Stakeholder Governance and Purpose of the Corporation

Martin Lipton is a founding partner of Wachtell, Lipton, Rosen & Katz, specializing in mergers and acquisitions and matters affecting corporate policy and strategy. This post is based on a Wachtell Lipton memorandum by Mr. Lipton, Steven A. RosenblumKaressa L. Cain, and Hannah Clark. Related research from the Program on Corporate Governance includes The Illusory Promise of Stakeholder Governance (discussed on the Forum here) and Will Corporations Deliver Value to All Stakeholders?, both by Lucian A. Bebchuk and Roberto Tallarita; For Whom Corporate Leaders Bargain by Lucian A. Bebchuk, Kobi Kastiel, and Roberto Tallarita (discussed on the Forum here); and Restoration: The Role Stakeholder Governance Must Play in Recreating a Fair and Sustainable American Economy—A Reply to Professor Rock by Leo E. Strine, Jr. (discussed on the Forum here).

BlackRock CEO Larry Fink’s highly regarded annual letter to CEOs highlights stakeholder corporate governance: “In today’s globally interconnected world, a company must create value for and be valued by its full range of stakeholders in order to deliver long-term value for its shareholders. It is through effective stakeholder capitalism that capital is efficiently allocated, companies achieve durable profitability, and value is created and sustained over the long-term.” Fink also calls attention to the importance of centering corporate purpose in this context, stating, “Putting your company’s purpose at the foundation of your relationships with your stakeholders is critical to long-term success.”

Fink’s endorsement of stakeholder governance, ESG, sustainability and long-term growth in value of the corporation reflects the now-widespread abandonment of a myopic focus on shareholder profits and the efforts of the past two decades to achieve inclusive capitalism, while preserving the benefits of the market economy. Key recent developments began with The New Paradigm of Corporate Governance, which the International Business Council of the World Economic Forum approved in 2016, and the subsequent 2020 Davos Manifesto, and include the abandonment of shareholder primacy and adoption of stakeholder governance by the Business Roundtable, the British Academy’s Future of the Corporation Project, the Enacting Purpose Initiative, the UK Financial Reporting Council and the Investor Stewardship Group and its associated Framework for U.S. Stewardship and Governance.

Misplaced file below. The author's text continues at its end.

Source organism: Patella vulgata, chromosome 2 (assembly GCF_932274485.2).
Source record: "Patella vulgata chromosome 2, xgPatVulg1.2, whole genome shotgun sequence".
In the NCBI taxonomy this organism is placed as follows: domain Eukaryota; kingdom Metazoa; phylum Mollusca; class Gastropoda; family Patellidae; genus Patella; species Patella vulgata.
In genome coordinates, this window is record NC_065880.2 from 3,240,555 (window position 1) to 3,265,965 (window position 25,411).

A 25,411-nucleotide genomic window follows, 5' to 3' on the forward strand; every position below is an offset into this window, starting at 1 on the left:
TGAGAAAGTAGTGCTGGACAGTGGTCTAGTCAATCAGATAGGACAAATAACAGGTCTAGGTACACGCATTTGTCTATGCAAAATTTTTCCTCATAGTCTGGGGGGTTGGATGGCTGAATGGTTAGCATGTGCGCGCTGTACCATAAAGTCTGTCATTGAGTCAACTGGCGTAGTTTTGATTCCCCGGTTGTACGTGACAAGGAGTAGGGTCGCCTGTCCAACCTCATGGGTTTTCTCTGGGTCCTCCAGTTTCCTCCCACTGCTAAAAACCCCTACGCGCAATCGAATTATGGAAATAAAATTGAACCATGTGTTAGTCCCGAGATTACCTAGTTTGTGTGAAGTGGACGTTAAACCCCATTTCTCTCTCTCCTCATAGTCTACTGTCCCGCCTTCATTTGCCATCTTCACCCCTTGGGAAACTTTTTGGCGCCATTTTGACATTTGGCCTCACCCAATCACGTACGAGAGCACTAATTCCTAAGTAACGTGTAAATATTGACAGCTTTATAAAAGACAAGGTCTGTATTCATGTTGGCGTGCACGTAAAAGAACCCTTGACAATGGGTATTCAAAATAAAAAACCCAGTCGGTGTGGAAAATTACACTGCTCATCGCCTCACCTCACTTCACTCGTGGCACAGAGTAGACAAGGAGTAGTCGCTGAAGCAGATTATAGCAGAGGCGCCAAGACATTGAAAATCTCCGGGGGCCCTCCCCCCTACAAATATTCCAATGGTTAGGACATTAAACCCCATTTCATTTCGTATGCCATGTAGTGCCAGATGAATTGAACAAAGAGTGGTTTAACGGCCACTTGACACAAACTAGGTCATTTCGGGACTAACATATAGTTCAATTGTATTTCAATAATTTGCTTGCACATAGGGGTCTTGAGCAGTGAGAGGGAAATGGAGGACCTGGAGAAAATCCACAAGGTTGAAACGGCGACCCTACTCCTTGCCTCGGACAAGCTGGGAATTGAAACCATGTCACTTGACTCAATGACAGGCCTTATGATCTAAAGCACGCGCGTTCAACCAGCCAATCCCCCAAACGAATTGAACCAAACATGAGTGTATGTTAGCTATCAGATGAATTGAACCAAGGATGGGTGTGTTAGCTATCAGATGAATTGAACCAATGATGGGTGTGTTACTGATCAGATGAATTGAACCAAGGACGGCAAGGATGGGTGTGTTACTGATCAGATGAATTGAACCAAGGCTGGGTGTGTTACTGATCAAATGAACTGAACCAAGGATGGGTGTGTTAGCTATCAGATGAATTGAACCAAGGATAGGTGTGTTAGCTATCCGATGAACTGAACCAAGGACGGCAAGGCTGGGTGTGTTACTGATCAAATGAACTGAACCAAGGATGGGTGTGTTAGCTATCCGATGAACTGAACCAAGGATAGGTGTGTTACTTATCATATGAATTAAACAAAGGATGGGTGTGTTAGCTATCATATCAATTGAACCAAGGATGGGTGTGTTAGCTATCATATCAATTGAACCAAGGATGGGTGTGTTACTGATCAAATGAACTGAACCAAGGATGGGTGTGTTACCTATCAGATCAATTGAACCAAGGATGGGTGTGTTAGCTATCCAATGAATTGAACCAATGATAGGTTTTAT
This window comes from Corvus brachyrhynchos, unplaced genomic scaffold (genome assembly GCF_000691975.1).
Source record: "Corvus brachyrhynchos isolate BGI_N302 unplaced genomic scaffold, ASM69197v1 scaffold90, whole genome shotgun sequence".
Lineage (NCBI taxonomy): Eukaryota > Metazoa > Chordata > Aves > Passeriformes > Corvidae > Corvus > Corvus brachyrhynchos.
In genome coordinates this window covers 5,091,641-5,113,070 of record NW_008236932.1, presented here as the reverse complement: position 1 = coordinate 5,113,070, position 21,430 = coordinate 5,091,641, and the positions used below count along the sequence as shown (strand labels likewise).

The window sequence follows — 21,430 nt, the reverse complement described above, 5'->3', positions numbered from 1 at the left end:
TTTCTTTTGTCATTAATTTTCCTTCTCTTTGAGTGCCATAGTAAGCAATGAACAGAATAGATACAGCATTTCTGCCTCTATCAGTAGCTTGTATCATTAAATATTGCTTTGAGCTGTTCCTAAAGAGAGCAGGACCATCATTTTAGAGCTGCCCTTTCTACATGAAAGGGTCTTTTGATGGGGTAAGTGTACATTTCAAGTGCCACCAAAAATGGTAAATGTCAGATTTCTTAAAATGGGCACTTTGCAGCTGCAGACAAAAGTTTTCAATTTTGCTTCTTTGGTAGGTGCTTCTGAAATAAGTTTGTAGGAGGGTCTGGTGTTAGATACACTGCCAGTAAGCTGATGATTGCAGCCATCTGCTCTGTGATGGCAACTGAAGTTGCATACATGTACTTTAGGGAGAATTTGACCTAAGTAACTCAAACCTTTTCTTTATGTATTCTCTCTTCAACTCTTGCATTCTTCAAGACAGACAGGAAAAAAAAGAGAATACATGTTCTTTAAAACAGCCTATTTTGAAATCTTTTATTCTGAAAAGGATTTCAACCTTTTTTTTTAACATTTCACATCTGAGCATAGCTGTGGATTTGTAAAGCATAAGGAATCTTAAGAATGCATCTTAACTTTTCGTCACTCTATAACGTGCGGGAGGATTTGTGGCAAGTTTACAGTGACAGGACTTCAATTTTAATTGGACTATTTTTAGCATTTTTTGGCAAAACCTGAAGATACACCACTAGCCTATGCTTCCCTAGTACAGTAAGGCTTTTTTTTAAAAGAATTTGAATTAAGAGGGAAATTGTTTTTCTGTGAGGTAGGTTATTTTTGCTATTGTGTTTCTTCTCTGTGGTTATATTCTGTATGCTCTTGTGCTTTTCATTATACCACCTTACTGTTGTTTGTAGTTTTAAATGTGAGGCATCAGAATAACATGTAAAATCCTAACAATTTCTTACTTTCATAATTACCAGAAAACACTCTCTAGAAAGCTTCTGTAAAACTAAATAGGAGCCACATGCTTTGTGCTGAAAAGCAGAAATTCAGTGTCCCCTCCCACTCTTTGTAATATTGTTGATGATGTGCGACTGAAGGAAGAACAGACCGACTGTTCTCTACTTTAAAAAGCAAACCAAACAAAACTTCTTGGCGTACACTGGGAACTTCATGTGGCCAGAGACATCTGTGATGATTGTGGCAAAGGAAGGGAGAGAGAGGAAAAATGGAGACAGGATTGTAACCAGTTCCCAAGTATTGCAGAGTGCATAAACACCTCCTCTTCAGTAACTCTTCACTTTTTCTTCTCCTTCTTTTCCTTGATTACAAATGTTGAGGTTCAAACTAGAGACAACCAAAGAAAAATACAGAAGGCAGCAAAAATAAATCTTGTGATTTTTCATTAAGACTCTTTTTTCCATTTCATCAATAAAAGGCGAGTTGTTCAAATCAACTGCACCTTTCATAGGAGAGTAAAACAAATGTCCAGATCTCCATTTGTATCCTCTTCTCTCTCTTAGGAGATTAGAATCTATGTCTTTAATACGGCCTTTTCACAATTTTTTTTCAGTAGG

This mirrors our long-held opinion regarding the purpose of the corporation, which can be summarized as follows:

The purpose of a corporation is to conduct a lawful, ethical, profitable and sustainable business in order to enable its success and increase in value over the long term. This requires consideration of all the stakeholders who are critical to its success (shareholders, employees, customers, suppliers and communities) as determined by the corporation and its board of directors using their business judgment and with regular engagement with its shareholders, who are essential partners in supporting the corporation’s pursuit of its purpose. Fulfilling this purpose in this manner is fully consistent with the fiduciary duties of the board of directors, and the concomitant stewardship obligations of shareholders.

We highlighted these themes and the expectations of what corporations and their boards of directors should do to achieve them in our recent post, Some Thoughts for Boards of Directors in 2022.

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